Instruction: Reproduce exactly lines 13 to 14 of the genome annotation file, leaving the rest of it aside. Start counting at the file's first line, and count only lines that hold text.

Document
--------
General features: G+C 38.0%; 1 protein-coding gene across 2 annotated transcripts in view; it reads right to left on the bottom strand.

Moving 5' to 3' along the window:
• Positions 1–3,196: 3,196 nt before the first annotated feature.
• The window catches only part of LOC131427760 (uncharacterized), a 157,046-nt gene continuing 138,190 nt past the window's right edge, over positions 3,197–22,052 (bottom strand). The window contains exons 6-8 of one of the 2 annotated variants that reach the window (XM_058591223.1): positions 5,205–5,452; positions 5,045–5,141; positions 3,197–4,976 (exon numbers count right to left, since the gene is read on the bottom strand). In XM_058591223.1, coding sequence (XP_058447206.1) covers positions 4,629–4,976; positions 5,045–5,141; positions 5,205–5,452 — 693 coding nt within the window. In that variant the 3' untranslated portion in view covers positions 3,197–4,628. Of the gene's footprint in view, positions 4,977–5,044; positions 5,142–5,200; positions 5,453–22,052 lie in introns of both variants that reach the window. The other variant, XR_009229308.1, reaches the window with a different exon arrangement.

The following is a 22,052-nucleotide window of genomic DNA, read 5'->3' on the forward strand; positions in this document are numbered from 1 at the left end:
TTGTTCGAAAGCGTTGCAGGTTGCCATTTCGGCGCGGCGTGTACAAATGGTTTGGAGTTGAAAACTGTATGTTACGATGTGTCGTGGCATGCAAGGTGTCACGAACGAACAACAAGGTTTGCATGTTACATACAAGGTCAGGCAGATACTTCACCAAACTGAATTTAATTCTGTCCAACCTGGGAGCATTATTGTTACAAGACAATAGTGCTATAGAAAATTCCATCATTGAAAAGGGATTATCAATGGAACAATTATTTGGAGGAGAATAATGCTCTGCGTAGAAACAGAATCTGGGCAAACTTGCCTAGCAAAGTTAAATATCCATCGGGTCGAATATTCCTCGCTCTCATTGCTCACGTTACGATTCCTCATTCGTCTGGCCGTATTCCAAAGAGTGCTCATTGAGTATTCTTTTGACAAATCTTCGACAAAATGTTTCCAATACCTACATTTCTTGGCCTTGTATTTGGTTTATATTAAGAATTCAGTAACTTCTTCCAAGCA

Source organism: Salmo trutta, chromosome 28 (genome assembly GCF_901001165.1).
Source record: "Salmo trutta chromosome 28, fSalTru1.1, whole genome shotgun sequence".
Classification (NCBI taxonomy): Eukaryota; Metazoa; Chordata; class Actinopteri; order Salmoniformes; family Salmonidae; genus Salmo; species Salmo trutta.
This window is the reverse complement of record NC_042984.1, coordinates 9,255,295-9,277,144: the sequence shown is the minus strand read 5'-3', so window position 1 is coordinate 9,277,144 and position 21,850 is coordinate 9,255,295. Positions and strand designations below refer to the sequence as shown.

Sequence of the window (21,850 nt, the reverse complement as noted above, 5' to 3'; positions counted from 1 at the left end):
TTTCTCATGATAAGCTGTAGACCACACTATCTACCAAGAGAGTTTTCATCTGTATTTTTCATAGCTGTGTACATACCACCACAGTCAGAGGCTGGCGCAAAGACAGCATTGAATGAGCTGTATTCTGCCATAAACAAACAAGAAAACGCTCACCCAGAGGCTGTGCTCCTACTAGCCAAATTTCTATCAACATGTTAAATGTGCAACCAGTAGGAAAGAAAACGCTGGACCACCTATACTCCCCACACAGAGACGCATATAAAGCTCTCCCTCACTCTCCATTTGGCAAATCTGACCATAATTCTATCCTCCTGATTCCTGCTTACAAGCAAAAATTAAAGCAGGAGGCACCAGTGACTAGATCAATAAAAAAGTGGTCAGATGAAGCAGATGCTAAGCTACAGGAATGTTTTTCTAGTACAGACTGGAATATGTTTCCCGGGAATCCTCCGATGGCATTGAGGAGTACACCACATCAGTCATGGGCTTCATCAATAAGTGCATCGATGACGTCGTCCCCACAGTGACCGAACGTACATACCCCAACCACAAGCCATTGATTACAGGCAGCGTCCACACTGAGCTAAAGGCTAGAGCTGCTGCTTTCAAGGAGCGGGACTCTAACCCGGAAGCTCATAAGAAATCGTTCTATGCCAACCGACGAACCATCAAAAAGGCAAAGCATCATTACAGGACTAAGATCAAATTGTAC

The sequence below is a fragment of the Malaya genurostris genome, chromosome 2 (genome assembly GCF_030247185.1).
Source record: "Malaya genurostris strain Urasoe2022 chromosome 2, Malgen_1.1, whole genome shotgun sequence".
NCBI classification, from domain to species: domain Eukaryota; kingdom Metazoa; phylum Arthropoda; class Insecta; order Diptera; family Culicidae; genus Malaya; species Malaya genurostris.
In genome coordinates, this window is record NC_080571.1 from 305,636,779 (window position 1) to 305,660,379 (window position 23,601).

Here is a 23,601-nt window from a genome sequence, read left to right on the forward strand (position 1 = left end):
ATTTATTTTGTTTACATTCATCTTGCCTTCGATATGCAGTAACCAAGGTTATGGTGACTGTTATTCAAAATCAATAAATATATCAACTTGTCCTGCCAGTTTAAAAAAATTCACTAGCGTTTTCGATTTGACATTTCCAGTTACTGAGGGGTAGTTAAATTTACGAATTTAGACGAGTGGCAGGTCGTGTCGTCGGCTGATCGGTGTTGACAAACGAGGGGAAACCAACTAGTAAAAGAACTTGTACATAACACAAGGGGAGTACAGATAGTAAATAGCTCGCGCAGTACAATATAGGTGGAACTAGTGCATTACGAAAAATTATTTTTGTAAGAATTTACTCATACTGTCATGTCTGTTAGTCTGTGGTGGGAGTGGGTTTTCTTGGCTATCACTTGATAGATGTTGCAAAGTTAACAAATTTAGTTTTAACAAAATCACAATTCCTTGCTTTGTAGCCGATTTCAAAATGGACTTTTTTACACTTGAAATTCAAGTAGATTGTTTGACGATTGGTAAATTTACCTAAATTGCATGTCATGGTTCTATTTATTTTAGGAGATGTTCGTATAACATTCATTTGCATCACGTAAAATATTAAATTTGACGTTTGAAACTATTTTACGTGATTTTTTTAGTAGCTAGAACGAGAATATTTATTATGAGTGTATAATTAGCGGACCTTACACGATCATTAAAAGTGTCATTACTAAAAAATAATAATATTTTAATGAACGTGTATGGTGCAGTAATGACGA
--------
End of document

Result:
The sequence below is a fragment of the Malaya genurostris genome, chromosome 2 (genome assembly GCF_030247185.1).
Source record: "Malaya genurostris strain Urasoe2022 chromosome 2, Malgen_1.1, whole genome shotgun sequence".